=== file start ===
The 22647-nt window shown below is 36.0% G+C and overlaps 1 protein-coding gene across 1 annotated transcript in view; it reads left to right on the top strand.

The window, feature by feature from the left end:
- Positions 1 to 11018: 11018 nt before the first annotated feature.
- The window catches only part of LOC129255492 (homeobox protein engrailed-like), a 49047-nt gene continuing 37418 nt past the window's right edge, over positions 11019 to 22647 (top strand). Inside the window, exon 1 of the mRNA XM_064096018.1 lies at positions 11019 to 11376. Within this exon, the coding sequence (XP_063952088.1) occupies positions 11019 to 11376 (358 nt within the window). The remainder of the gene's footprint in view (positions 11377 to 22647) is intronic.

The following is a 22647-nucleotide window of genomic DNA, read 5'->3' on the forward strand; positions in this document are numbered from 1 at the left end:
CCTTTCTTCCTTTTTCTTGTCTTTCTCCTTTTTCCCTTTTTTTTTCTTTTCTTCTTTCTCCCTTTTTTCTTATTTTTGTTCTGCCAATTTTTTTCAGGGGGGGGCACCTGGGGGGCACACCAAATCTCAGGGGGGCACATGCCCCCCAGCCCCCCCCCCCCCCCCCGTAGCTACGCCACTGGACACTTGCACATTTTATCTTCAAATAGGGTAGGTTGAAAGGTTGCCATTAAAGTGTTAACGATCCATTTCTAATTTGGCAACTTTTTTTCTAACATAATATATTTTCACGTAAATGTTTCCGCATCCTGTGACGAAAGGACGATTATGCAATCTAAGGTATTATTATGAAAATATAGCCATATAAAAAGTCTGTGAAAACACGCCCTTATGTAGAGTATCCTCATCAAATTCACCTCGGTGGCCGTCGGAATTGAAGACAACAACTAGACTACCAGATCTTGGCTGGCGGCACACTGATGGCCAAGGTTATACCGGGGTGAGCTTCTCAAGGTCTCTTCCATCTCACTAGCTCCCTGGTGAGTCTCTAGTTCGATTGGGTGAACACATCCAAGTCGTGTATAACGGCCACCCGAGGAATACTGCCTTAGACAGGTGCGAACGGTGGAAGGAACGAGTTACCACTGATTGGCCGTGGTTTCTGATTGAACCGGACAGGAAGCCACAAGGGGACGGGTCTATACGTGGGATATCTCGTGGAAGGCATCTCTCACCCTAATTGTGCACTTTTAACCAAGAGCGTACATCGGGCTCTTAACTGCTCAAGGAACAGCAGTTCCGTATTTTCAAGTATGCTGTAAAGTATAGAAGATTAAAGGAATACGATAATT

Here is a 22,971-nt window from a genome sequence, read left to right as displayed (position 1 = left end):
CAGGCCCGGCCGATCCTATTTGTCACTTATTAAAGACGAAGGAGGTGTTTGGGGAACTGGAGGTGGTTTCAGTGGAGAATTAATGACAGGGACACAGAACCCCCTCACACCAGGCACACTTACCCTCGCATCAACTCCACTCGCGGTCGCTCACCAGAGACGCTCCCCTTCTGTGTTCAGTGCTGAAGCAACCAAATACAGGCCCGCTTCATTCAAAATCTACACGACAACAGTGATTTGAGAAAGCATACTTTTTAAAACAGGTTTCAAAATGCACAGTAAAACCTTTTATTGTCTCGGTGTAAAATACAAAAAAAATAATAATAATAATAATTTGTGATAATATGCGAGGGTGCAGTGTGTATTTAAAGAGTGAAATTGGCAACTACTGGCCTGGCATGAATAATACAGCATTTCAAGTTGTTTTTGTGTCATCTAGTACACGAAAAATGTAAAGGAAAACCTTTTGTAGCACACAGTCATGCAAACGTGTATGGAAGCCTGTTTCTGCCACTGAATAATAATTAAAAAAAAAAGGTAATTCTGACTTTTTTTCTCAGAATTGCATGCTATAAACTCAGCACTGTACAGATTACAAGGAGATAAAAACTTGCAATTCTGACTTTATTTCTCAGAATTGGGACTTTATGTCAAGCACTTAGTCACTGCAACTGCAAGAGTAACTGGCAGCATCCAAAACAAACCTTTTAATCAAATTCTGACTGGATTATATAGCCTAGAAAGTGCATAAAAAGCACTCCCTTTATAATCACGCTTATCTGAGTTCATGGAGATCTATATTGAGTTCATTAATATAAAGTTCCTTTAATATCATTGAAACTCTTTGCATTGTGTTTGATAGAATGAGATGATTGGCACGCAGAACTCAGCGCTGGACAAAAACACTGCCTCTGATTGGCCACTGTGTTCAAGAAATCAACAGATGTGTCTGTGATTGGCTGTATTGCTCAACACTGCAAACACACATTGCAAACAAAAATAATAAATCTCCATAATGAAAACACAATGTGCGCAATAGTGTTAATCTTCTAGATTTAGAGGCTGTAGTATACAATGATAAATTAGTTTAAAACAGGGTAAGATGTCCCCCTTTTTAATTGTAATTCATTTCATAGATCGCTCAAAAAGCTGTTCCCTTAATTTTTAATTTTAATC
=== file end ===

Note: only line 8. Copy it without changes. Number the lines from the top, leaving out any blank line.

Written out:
CAGGCCCGGCCGATCCTATTTGTCACTTATTAAAGACGAAGGAGGTGTTTGGGGAACTGGAGGTGGTTTCAGTGGAGAATTAATGACAGGGACACAGAACCCCCTCACACCAGGCACACTTACCCTCGCATCAACTCCACTCGCGGTCGCTCACCAGAGACGCTCCCCTTCTGTGTTCAGTGCTGAAGCAACCAAATACAGGCCCGCTTCATTCAAAATCTACACGACAACAGTGATTTGAGAAAGCATACTTTTTAAAACAGGTTTCAAAATGCACAGTAAAACCTTTTATTGTCTCGGTGTAAAATACAAAAAAAATAATAATAATAATAATTTGTGATAATATGCGAGGGTGCAGTGTGTATTTAAAGAGTGAAATTGGCAACTACTGGCCTGGCATGAATAATACAGCATTTCAAGTTGTTTTTGTGTCATCTAGTACACGAAAAATGTAAAGGAAAACCTTTTGTAGCACACAGTCATGCAAACGTGTATGGAAGCCTGTTTCTGCCACTGAATAATAATTAAAAAAAAAAGGTAATTCTGACTTTTTTTCTCAGAATTGCATGCTATAAACTCAGCACTGTACAGATTACAAGGAGATAAAAACTTGCAATTCTGACTTTATTTCTCAGAATTGGGACTTTATGTCAAGCACTTAGTCACTGCAACTGCAAGAGTAACTGGCAGCATCCAAAACAAACCTTTTAATCAAATTCTGACTGGATTATATAGCCTAGAAAGTGCATAAAAAGCACTCCCTTTATAATCACGCTTATCTGAGTTCATGGAGATCTATATTGAGTTCATTAATATAAAGTTCCTTTAATATCATTGAAACTCTTTGCATTGTGTTTGATAGAATGAGATGATTGGCACGCAGAACTCAGCGCTGGACAAAAACACTGCCTCTGATTGGCCACTGTGTTCAAGAAATCAACAGATGTGTCTGTGATTGGCTGTATTGCTCAACACTGCAAACACACATTGCAAACAAAAATAATAAATCTCCATAATGAAAACACAATGTGCGCAATAGTGTTAATCTTCTAGATTTAGAGGCTGTAGTATACAATGATAAATTAGTTTAAAACAGGGTAAGATGTCCCCCTTTTTAATTGTAATTCATTTCATAGATCGCTCAAAAAGCTGTTCCCTTAATTTTTAATTTTAATC